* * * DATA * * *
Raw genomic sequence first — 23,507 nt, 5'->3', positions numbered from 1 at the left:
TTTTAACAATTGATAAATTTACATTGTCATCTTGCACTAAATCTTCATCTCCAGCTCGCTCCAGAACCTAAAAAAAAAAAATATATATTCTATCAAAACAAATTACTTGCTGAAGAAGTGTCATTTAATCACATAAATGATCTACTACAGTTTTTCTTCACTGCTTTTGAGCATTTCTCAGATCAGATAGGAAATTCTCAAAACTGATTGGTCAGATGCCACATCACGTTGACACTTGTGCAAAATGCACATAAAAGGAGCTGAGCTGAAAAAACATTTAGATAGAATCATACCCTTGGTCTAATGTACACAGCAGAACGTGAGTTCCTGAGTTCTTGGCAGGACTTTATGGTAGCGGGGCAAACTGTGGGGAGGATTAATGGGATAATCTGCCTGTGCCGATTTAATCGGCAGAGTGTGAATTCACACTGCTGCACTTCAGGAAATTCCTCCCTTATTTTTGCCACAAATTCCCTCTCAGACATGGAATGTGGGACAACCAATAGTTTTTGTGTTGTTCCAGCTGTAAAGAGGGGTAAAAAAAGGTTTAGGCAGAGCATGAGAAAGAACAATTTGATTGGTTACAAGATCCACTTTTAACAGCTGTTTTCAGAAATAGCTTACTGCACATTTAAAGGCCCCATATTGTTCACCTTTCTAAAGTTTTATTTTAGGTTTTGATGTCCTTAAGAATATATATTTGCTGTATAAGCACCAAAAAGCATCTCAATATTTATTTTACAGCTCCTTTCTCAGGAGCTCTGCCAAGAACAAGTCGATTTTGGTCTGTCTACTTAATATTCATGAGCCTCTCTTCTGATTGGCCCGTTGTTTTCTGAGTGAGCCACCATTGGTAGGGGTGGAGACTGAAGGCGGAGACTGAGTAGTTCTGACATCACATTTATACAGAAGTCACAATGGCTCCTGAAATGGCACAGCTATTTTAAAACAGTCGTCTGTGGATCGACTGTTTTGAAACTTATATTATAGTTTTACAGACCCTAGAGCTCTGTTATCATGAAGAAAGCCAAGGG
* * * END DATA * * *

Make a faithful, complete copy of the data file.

Raw genomic sequence first — 23,507 nt, 5'->3', positions numbered from 1 at the left:
TTTTAACAATTGATAAATTTACATTGTCATCTTGCACTAAATCTTCATCTCCAGCTCGCTCCAGAACCTAAAAAAAAAAAATATATATTCTATCAAAACAAATTACTTGCTGAAGAAGTGTCATTTAATCACATAAATGATCTACTACAGTTTTTCTTCACTGCTTTTGAGCATTTCTCAGATCAGATAGGAAATTCTCAAAACTGATTGGTCAGATGCCACATCACGTTGACACTTGTGCAAAATGCACATAAAAGGAGCTGAGCTGAAAAAACATTTAGATAGAATCATACCCTTGGTCTAATGTACACAGCAGAACGTGAGTTCCTGAGTTCTTGGCAGGACTTTATGGTAGCGGGGCAAACTGTGGGGAGGATTAATGGGATAATCTGCCTGTGCCGATTTAATCGGCAGAGTGTGAATTCACACTGCTGCACTTCAGGAAATTCCTCCCTTATTTTTGCCACAAATTCCCTCTCAGACATGGAATGTGGGACAACCAATAGTTTTTGTGTTGTTCCAGCTGTAAAGAGGGGTAAAAAAAGGTTTAGGCAGAGCATGAGAAAGAACAATTTGATTGGTTACAAGATCCACTTTTAACAGCTGTTTTCAGAAATAGCTTACTGCACATTTAAAGGCCCCATATTGTTCACCTTTCTAAAGTTTTATTTTAGGTTTTGATGTCCTTAAGAATATATATTTGCTGTATAAGCACCAAAAAGCATCTCAATATTTATTTTACAGCTCCTTTCTCAGGAGCTCTGCCAAGAACAAGTCGATTTTGGTCTGTCTACTTAATATTCATGAGCCTCTCTTCTGATTGGCCCGTTGTTTTCTGAGTGAGCCACCATTGGTAGGGGTGGAGACTGAAGGCGGAGACTGAGTAGTTCTGACATCACATTTATACAGAAGTCACAATGGCTCCTGAAATGGCACAGCTATTTTAAAACAGTCGTCTGTGGATCGACTGTTTTGAAACTTATATTATAGTTTTACAGACCCTAGAGCTCTGTTATCATGAAGAAAGCCAAGGG